Russia: Anti-choice: A week without abortions. Authorities of Novorossiysk, a city located in Southern Russia near the Black Sea, had the final say in the pro-choice vs. pro-life abortion debate. From the 24th to the 28th of November the city will conduct a "week without abortion". This means that doctors will not conduct termination operations, apart from "the most extreme cases".At the same time, Novorossiysk's maternity welfare centre will hold open days during which information seminars on family planning will take place and "educational" films will be shown. Psychologists and gynaecologists will work with pregnant women in order to fully prepare them for motherhood. The city's universities will screen films, demonstrating the detrimental effects abortions may have. A representative of the city's administration said that "doctors will do everything they can to stop women from doing the irreparable". A hotline will operate in Novorossiysk over the course of the week, intended for pregnant women. Using it, they will be able to easily get in touch with leading gynaecological experts in Novorossiysk. The "week without abortions" was specifically timed to coincide with the Russian Day of Motherhood, which happens on the last Sunday of November every year. The number of abortions in Russia is amongst the highest in the world. Nearly 70% of pregnancies are terminated. In 2004 the number of abortions in Russia surpassed the number of births by 100,000. According to the statistics published by the national centre of gynaecology and midwifery, around 10-15% of abortions in Russia have complications, leaving 7-8% of operated women sterile. In Western Europe there is, on average, 12 abortions per 1,000 women a year, UN statistics say. In Russia that number stands at 54. 2008 was declared to be the “Year of Family” by the Russian government, with the intention of improving the demographic situation in the country. The propaganda of abortions and their advertising has recently been banned in the Russian media. Other policies intended to boost childbirth in Russia have included welfare payments for childbirth, social advertisements and active improvements of the healthcare system. Some creative programmes organised by local authorities included a day specifically dedicated to "child making". The Novorossiysk city administration insured that people were let off work early on that day in order to give them more time to boost the demographic situation in the country. A similar event took place in Ulyanovsk, a city in Southwestern Russia. Here, the local authorities went as far as timing the day to be exactly 9 months before The Day of Russia, with the intention of having an influx of new patriots as a result. Recently, reports have been made that the government's policies have had little effect on increasing the country's population. According to some studies, the growing global financial crisis places people under stress, making them more reluctant to have children..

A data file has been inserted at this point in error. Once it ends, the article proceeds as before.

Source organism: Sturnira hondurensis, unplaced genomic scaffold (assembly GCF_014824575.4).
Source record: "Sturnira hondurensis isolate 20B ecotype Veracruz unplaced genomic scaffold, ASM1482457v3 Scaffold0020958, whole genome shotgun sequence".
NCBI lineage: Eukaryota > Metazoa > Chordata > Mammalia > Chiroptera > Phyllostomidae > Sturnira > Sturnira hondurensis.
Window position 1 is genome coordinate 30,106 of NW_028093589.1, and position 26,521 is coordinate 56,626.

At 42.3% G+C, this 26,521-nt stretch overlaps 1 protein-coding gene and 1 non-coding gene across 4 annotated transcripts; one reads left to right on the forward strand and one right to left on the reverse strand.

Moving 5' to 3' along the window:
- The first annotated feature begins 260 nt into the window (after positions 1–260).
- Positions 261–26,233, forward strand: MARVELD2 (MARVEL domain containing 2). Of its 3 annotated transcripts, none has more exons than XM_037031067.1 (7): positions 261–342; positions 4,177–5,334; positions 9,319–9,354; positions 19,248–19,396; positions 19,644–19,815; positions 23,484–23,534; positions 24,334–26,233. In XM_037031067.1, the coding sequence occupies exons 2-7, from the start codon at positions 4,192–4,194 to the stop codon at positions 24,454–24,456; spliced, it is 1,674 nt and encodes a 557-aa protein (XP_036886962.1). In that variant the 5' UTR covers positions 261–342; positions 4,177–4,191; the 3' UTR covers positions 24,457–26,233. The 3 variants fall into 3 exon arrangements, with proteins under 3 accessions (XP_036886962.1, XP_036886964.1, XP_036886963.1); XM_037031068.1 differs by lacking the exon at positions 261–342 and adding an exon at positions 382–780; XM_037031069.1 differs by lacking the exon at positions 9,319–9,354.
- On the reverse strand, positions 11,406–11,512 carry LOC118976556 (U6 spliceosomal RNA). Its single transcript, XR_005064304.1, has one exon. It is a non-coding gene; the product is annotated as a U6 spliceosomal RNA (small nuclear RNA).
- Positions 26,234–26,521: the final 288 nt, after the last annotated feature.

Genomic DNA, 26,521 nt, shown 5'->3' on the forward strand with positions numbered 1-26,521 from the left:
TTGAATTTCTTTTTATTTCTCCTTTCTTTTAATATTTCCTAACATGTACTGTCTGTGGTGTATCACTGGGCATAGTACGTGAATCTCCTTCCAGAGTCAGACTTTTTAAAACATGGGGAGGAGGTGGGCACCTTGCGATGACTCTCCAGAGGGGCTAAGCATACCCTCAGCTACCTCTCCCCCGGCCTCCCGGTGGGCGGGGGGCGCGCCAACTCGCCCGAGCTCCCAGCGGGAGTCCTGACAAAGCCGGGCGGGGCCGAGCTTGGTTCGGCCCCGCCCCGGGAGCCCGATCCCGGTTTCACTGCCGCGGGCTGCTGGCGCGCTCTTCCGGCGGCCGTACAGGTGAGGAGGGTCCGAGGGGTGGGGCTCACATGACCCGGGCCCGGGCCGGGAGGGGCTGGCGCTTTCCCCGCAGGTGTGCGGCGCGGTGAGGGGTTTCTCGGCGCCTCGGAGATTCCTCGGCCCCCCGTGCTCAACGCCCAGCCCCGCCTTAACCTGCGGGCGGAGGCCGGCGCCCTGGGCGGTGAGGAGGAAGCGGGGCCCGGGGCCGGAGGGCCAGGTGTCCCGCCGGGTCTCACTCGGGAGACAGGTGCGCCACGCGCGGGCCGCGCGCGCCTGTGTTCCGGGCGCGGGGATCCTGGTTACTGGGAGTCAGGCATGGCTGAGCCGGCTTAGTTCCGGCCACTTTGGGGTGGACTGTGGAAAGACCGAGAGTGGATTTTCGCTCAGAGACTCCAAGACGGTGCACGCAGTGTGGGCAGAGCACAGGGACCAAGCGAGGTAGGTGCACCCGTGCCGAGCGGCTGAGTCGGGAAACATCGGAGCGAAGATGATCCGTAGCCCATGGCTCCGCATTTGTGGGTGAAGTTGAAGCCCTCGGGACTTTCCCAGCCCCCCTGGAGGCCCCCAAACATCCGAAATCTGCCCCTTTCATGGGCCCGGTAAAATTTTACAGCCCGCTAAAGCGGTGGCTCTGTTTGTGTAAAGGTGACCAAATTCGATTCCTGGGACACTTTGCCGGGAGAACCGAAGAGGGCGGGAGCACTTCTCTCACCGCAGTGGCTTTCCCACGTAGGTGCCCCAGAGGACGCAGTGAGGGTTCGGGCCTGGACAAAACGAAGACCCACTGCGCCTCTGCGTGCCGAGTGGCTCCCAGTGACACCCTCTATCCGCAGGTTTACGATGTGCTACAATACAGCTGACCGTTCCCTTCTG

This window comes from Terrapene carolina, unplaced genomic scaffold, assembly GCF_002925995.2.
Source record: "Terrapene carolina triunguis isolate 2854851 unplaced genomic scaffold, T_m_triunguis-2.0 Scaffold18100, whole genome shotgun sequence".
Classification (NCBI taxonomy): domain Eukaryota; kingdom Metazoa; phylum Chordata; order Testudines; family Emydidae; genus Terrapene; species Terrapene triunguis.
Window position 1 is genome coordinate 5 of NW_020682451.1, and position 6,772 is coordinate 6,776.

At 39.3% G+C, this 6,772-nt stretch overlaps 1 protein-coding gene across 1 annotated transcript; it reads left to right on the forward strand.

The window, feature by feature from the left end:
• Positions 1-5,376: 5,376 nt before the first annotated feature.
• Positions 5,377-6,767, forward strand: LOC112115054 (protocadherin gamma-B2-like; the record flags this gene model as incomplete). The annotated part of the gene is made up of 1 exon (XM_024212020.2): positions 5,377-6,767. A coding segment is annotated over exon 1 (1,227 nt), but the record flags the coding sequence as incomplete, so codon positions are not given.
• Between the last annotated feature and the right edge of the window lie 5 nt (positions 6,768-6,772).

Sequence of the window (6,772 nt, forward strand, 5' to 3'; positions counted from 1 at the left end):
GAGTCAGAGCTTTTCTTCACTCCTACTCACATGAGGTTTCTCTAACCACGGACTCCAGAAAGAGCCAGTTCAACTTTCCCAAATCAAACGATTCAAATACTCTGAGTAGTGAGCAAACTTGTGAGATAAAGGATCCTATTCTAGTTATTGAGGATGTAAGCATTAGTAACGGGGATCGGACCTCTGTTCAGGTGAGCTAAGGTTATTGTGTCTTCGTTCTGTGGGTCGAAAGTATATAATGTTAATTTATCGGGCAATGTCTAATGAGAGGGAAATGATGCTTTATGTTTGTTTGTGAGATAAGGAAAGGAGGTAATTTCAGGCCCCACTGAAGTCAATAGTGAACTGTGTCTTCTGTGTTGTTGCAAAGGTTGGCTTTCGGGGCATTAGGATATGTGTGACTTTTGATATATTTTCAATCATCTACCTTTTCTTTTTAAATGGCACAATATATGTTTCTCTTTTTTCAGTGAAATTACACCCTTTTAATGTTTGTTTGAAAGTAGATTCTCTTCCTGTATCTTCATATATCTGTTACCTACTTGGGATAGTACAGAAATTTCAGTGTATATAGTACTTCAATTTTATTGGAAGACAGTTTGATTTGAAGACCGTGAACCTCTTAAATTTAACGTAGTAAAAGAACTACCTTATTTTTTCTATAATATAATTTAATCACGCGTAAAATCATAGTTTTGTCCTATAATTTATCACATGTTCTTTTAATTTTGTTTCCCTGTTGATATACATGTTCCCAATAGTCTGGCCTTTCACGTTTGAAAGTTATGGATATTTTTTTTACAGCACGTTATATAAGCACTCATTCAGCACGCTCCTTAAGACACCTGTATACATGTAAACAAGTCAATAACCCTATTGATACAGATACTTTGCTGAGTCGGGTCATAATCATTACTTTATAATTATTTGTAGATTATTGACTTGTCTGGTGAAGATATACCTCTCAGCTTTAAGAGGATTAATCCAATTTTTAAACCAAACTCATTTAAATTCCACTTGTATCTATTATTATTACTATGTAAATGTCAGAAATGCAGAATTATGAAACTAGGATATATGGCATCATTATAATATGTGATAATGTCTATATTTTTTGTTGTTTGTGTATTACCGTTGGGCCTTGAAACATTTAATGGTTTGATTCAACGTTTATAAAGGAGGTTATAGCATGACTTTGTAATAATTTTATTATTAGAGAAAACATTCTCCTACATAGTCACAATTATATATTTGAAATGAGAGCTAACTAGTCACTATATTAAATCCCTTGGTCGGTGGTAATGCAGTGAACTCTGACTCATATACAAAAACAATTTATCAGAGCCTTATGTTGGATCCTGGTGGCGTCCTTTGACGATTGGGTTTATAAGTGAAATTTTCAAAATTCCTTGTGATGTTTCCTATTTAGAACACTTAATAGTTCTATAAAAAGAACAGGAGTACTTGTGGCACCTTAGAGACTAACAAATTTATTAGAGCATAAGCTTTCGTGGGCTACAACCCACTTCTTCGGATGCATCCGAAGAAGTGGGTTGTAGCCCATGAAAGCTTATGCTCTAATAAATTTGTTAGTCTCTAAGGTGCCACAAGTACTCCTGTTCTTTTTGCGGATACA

Source: Russia Today

UK: For Men Who Pay for Sex with Trafficked Women, Ignorance Is No Longer a Defense. Men who have sex with women who have been trafficked or forced into prostitution will face prosecution under a shake-up of vice laws unveiled on November 19th by Home Secretary Jacqui Smith. Ms Smith said the tough new approach will mean there are “no more excuses” for men who use the country's estimated 80,000 sex workers. Under the changes, paying for sex with a woman “controlled for another's gain” will become a “strict liability offence” in England and Wales, meaning prosecutors will not have to prove that the man knew a sex worker was being exploited in order to charge him. Ignorance of the woman's circumstances will be no defense and those convicted will get a criminal record and a fine of up to L1,000. In cases where the man knows that the woman is selling sex against her will, he could be charged with rape, which carries a potential life jail sentence. Police will have greater powers to shut down brothels associated with sexual exploitation, without having to prove that they are linked to class A drug use or anti-social behaviour. Ms Smith said the Home Office considered banning payment for sex outright - as proposed by women's minister Harriet Harman - but found that there was no public support for it. The Government proposals will be debated by the House of Commons.

Source: Guardian